Ben Roethlisberger says Todd Haley's offense is "dink and dunk," but what's really the difference between 2011 and 2012?

Matthew Stockman

Statistically, the Steelers offense under Bruce Arians in 2011 and Todd Haley in 2012 has very few statistical similarities, yet, both of them take on very different philosophies. In the end, there doesn't appear to be much difference between the two.

I had the pleasure of playing baseball with two phenomenal players. Both earned scholarships to major universities, had excellent careers and played professionally.

Both had the personality of baseball players; eerily calm, supremely confident and intense.

One of them could tell you the exact location of each pitch he saw our senior year, the speed, which window the pitcher came out of and exactly how he was set up. He could tell you choking up a little bit and looking to go to right field with two strikes added 50 points to his batting average and the the center fielder playing a few degrees left or right of dead center changed his entire strategy during his at-bat.

The other one? He'd never say anything more than he went up to the plate looking to "drill the pitcher in his bleeping face."

Clearly, two different philosophies. They both produced roughly the same results over the course of their careers.

Joe Starkey of the Tribune-Review makes a similar point as he lands what's sure to be the most often discussed quote of the weekend; Ben Roethlisberger said Todd Haley's offense is dink-and-dunk.

The famous D-and-D, and I'm not talking about the coffee or Pam Anderson.

This is a year away from an offense led by Bruce Arians that aimed for big plays and resulted in more turnovers and sacks. While the Steelers are a bit stronger on third downs (NFL leading 51.9 percent), a misnomer is the amount if comparative difference this stat is from last year - when the Steelers were fourth in the NFL at 45.9 percent.

Time of possession, the key Haley stat, is up 1:48 from last year.

Or, one three-and out series off three in-bounds plays with an extra-long laydown.

In 2011, they averaged 63.7 plays per game. In 2011, that number has shot up all the way to 66.8 in 2011.

So, again, one more three-and-out series. And yardage in 2011, 373. In 2012, it's 360.

This isn't to knock the strategy Haley is employing. Quite the opposite, actually. Arians offense looked for more big plays, which we all enjoy. Maybe Haley's offense is "dink and dunk," and right now, has barely led to any significant improvement. In 2011, the offense was 21st in the NFL at 20.5 points per game. In 2012, it's 17th at 23.2.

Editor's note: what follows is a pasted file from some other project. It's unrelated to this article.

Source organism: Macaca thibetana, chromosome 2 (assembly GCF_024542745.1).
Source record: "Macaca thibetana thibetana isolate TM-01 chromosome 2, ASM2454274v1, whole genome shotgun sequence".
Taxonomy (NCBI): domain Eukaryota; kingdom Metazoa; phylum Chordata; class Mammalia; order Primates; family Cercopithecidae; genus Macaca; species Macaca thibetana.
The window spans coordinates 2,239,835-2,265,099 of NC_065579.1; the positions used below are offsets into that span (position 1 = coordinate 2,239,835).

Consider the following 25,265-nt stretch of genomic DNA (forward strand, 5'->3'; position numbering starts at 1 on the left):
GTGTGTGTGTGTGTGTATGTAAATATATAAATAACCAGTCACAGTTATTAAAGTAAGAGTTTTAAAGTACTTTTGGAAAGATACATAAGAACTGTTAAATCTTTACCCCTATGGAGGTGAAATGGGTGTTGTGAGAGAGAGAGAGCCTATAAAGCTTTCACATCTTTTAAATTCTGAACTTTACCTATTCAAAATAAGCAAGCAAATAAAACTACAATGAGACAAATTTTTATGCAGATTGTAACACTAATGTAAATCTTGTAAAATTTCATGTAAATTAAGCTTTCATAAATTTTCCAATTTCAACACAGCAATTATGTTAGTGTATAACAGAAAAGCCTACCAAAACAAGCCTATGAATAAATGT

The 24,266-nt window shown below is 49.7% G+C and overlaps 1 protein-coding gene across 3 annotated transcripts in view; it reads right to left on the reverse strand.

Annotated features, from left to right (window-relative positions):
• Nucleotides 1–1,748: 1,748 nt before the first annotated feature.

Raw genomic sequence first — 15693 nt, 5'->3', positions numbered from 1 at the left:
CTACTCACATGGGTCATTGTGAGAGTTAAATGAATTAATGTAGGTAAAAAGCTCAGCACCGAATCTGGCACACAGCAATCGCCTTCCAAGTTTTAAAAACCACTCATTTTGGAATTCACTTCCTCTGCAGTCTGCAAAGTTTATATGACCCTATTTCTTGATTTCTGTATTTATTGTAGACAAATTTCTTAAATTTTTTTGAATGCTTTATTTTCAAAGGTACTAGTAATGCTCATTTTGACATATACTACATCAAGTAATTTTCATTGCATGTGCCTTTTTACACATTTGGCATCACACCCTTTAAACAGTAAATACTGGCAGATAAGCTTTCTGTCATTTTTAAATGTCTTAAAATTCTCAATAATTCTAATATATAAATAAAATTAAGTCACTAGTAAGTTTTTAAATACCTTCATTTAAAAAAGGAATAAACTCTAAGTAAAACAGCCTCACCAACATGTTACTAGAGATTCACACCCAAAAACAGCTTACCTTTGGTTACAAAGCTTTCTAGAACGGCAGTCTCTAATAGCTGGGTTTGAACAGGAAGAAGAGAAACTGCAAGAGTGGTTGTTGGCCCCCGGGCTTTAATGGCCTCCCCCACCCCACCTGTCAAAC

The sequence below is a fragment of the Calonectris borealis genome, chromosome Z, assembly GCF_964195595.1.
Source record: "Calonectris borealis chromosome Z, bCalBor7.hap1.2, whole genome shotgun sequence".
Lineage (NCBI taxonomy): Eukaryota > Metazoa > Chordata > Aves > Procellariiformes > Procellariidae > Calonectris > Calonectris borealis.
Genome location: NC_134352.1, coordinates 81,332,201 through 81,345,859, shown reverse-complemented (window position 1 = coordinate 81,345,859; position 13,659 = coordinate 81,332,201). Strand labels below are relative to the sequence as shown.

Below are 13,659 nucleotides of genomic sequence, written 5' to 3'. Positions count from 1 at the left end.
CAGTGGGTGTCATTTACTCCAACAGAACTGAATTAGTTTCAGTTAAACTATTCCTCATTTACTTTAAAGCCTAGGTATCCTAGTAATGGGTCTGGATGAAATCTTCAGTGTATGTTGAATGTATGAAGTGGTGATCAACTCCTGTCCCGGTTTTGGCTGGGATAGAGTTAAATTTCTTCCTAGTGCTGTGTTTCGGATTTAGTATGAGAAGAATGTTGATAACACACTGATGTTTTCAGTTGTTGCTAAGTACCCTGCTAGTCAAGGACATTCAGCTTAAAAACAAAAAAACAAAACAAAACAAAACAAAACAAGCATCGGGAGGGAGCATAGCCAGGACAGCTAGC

For the sake of being thorough, Arians' offense averaged 6.3 penalties per game, Haley's, 8.1.

Granted it's only five games vs. 16, but taking just south of a third of the season and comparing it to the previous year should show more of a statistical difference. If there was any.

Let me repeat; if there was any.

And the constant in all of this? The players, perhaps Roethlisberger in particular. If Arians was a high-powered, successful juggernaut, and Haley is more refined, disciplined and smarter, neither of those philosophies seem to matter much in the one universal truth; neither of them create a particularly large amount of points.

Haley's offense controls the ball a little longer and is more friendly to the discipline of its quarterback. Arians offense scores a few more points while turning the ball over a little bit more. The difference is less than a field goal each game (while Haley's offense has failed to come up with 4th quarter drives to seal off or win in four of their five games) and turnovers (Roethlisberger is throwing a league-low .4 INTs per game under Haley while he threw a middle-of-the-pack .9 last season with Arians).

Back to the baseball analogy, the community newspaper guys came by before practice, doing a season preview, and I was asked how I'd describe the differences between those two star players.

My answer was pretty dumb and obvious, "there really isn't any. They're two completely different people, but they're both outstanding players."

With the exception of the "outstanding" part, that's how, statistically, we can describe Haley's offense vs. Arians' offense. They're both very different from each other, and otherwise, underwhelmingly mediocre.


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